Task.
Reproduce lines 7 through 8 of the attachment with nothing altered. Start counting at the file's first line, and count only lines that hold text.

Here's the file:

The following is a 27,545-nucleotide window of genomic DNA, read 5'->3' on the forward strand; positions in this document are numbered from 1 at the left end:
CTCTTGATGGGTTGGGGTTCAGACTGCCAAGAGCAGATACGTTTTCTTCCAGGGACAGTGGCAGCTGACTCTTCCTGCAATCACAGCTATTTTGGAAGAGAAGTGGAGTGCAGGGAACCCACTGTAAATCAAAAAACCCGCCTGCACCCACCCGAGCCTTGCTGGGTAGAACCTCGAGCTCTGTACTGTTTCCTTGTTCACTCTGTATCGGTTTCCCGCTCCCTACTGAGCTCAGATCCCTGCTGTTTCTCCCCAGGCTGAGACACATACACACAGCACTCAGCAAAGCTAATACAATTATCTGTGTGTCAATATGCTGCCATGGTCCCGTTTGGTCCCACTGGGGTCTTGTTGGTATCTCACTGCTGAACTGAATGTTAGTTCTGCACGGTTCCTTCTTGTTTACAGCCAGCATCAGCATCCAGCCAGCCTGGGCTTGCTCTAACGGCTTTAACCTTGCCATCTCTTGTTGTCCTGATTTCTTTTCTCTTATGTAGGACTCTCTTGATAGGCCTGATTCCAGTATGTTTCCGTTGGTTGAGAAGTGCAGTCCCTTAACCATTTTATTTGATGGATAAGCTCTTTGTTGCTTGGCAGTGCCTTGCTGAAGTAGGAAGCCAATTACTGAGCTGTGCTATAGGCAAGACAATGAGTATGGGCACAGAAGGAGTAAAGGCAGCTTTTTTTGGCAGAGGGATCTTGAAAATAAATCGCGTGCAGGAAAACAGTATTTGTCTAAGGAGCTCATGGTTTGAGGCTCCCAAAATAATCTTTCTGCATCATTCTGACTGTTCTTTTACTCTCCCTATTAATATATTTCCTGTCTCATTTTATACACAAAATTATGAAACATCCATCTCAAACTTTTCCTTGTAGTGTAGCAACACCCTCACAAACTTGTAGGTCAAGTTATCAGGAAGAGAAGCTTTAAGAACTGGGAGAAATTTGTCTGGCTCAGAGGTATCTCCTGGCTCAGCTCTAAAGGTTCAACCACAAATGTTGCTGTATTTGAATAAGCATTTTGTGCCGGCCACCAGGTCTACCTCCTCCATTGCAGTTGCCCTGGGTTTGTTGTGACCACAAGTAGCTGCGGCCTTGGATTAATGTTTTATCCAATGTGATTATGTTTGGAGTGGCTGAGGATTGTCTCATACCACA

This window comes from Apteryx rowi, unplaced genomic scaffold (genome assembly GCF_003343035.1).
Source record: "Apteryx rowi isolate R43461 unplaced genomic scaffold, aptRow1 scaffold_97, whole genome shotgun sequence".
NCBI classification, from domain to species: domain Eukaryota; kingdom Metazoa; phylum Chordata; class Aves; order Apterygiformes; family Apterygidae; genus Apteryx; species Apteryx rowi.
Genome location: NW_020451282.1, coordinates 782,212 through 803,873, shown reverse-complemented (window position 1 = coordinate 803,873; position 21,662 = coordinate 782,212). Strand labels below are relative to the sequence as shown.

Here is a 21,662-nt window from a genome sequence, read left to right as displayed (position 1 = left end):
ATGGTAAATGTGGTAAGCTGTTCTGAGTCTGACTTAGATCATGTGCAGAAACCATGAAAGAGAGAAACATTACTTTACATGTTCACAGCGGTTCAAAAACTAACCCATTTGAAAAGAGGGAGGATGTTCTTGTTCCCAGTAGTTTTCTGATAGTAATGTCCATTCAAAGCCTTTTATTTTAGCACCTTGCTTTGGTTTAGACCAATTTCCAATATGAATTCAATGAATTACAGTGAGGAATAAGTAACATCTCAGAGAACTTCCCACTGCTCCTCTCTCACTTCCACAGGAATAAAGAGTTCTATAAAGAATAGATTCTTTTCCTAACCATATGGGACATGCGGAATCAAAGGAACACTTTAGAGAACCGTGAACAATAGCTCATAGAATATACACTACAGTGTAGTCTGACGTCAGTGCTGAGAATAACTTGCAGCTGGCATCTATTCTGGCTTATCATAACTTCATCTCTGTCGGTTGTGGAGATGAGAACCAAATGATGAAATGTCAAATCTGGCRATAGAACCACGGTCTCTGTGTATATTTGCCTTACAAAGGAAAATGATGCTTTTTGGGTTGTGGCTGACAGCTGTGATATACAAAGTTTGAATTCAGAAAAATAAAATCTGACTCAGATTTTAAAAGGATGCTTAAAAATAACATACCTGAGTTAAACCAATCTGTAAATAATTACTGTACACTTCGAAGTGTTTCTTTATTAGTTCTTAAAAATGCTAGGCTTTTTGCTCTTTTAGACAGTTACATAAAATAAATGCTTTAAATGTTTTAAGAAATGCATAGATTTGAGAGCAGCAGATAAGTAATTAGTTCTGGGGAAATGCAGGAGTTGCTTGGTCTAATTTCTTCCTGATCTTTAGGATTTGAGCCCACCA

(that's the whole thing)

Here is a 21,662-nt window from a genome sequence, read left to right as displayed (position 1 = left end):
ATGGTAAATGTGGTAAGCTGTTCTGAGTCTGACTTAGATCATGTGCAGAAACCATGAAAGAGAGAAACATTACTTTACATGTTCACAGCGGTTCAAAAACTAACCCATTTGAAAAGAGGGAGGATGTTCTTGTTCCCAGTAGTTTTCTGATAGTAATGTCCATTCAAAGCCTTTTATTTTAGCACCTTGCTTTGGTTTAGACCAATTTCCAATATGAATTCAATGAATTACAGTGAGGAATAAGTAACATCTCAGAGAACTTCCCACTGCTCCTCTCTCACTTCCACAGGAATAAAGAGTTCTATAAAGAATAGATTCTTTTCCTAACCATATGGGACATGCGGAATCAAAGGAACACTTTAGAGAACCGTGAACAATAGCTCATAGAATATACACTACAGTGTAGTCTGACGTCAGTGCTGAGAATAACTTGCAGCTGGCATCTATTCTGGCTTATCATAACTTCATCTCTGTCGGTTGTGGAGATGAGAACCAAATGATGAAATGTCAAATCTGGCRATAGAACCACGGTCTCTGTGTATATTTGCCTTACAAAGGAAAATGATGCTTTTTGGGTTGTGGCTGACAGCTGTGATATACAAAGTTTGAATTCAGAAAAATAAAATCTGACTCAGATTTTAAAAGGATGCTTAAAAATAACATACCTGAGTTAAACCAATCTGTAAATAATTACTGTACACTTCGAAGTGTTTCTTTATTAGTTCTTAAAAATGCTAGGCTTTTTGCTCTTTTAGACAGTTACATAAAATAAATGCTTTAAATGTTTTAAGAAATGCATAGATTTGAGAGCAGCAGATAAGTAATTAGTTCTGGGGAAATGCAGGAGTTGCTTGGTCTAATTTCTTCCTGATCTTTAGGATTTGAGCCCACCA